That's pretty much my summary.
I've got one more thing I'd like to include - a throw-back to history and Reaganomics. Here's a video (pretty unbiased, just economic) from Reagan's economic adviser: http://video.foxnews.com/v/1094994303001/path-to-double-dip-recession. It's not in this video, but there was another phone interview with this guy, and he laid it out there again as government spending needs to change. He said all governments and businesses will borrow some money to put into things that will generate prosperity - you have to do it. But we shouldn't be spending the money we borrow on welfare for people who need to get jobs, stimulus packages and bailouts for companies that need to fail, money on wars abroad we don't belong in, and the list goes on. The spending has to come down for the economy to go back up - and there will still be dicey time of recession in that transition, but we can stop the double-dip from cutting too deep if we do it right. I like his thoughts, personally.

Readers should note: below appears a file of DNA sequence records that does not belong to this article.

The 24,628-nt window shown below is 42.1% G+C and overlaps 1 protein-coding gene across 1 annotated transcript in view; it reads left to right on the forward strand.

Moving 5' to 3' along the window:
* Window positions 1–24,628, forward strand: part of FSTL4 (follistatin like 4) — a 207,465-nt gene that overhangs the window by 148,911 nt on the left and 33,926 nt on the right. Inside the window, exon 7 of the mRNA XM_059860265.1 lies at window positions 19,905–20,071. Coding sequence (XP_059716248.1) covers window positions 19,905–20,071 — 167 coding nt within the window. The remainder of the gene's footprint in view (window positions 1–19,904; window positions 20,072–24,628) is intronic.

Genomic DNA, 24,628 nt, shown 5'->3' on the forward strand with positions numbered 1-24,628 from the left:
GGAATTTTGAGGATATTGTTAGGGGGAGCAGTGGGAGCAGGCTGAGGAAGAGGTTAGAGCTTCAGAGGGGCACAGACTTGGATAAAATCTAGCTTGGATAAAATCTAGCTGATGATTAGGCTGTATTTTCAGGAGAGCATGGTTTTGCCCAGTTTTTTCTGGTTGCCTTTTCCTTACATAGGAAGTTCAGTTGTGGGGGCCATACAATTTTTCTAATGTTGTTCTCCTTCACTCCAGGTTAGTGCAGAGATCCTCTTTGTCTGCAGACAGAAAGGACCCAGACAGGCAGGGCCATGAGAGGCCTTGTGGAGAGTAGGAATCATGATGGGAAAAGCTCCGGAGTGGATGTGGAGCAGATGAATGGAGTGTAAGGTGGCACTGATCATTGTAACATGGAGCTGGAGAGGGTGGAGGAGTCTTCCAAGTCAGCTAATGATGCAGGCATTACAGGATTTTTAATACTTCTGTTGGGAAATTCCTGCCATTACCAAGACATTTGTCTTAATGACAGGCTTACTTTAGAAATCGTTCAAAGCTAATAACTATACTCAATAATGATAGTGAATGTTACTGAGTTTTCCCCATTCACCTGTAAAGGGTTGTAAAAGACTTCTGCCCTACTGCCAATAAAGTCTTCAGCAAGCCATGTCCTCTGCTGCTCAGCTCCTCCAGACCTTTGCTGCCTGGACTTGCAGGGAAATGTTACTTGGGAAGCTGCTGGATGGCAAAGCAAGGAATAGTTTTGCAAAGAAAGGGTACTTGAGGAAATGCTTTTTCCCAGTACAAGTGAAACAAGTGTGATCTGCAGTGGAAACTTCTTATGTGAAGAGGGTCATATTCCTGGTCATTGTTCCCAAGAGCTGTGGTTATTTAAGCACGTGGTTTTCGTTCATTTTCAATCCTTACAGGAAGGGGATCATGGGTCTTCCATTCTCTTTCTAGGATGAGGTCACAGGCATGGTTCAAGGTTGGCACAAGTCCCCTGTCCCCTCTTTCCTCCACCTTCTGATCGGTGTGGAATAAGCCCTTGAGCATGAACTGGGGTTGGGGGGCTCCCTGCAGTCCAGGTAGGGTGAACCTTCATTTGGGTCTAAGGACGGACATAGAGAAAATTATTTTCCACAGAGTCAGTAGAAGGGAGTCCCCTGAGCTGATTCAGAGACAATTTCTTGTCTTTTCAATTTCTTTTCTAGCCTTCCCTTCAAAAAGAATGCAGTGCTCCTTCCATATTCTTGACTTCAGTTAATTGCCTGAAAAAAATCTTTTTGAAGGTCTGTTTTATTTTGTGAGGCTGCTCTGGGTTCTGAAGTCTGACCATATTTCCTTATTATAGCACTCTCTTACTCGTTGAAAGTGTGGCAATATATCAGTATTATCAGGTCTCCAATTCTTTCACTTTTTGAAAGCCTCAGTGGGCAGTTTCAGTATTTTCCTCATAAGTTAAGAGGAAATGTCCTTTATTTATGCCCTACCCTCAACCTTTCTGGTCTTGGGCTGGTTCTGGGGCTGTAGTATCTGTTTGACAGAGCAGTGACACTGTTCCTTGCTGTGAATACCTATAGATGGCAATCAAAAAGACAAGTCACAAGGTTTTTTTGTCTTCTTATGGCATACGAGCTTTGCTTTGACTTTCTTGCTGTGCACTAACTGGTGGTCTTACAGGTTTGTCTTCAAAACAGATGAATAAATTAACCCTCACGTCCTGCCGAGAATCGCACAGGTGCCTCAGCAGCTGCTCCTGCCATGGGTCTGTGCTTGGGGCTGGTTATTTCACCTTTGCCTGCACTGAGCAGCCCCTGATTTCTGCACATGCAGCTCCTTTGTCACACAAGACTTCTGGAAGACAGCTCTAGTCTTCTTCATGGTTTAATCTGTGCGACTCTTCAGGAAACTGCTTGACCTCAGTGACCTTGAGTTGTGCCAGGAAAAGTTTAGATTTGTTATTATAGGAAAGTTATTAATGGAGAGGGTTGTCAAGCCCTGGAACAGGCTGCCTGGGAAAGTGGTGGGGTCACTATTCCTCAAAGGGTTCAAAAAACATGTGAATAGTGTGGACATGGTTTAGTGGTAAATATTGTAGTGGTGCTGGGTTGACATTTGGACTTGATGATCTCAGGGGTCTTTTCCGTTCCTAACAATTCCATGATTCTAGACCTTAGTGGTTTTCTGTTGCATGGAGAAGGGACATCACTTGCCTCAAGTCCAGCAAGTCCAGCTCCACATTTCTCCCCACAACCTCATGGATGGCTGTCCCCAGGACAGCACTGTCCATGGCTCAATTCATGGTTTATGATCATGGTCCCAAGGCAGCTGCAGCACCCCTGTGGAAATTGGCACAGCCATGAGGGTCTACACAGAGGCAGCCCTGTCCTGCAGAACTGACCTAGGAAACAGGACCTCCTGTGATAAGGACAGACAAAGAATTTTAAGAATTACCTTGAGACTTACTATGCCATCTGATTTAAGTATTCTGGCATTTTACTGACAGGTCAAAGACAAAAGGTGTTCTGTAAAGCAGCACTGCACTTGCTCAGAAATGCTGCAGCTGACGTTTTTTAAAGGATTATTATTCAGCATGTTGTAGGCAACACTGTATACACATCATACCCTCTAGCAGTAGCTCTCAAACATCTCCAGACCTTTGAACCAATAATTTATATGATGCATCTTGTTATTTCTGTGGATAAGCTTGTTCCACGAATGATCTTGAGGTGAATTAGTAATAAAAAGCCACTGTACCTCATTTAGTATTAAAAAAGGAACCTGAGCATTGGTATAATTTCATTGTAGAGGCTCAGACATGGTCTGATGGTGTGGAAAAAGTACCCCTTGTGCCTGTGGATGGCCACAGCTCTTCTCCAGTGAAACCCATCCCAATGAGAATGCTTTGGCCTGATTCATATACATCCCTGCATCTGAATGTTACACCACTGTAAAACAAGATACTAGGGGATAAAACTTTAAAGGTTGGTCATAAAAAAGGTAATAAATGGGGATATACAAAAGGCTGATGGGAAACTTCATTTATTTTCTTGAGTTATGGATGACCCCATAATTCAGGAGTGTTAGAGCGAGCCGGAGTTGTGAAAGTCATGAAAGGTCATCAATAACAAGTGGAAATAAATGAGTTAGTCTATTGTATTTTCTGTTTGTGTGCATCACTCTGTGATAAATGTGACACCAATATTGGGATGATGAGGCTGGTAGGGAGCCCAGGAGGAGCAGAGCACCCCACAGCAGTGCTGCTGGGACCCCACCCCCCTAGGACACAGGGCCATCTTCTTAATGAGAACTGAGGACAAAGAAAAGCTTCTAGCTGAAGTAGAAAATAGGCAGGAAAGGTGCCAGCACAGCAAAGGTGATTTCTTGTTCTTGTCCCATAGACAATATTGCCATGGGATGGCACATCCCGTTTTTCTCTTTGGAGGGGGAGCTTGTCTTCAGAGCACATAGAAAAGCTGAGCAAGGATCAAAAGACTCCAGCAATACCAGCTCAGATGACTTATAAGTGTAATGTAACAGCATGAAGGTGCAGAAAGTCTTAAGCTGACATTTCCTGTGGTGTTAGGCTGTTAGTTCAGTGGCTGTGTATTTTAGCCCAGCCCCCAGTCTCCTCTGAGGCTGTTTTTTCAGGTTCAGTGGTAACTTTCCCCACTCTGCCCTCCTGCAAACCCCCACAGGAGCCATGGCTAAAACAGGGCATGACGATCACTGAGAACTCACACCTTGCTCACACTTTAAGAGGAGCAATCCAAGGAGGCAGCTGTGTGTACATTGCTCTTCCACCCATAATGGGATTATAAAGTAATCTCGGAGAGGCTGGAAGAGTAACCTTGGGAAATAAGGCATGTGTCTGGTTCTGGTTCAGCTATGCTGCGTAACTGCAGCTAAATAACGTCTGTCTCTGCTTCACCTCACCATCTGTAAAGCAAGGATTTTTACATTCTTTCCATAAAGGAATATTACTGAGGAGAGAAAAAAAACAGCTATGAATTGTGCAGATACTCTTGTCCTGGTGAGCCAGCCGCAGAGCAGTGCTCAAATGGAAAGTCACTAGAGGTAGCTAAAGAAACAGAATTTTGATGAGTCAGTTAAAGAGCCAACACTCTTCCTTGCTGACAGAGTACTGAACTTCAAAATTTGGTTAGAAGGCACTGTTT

Starting to think this is a disaster and your disappointed in our current leadership? Remember that link to tell your elected representative what you think and what it will take to win your vote in the next election? Go ahead.....do it.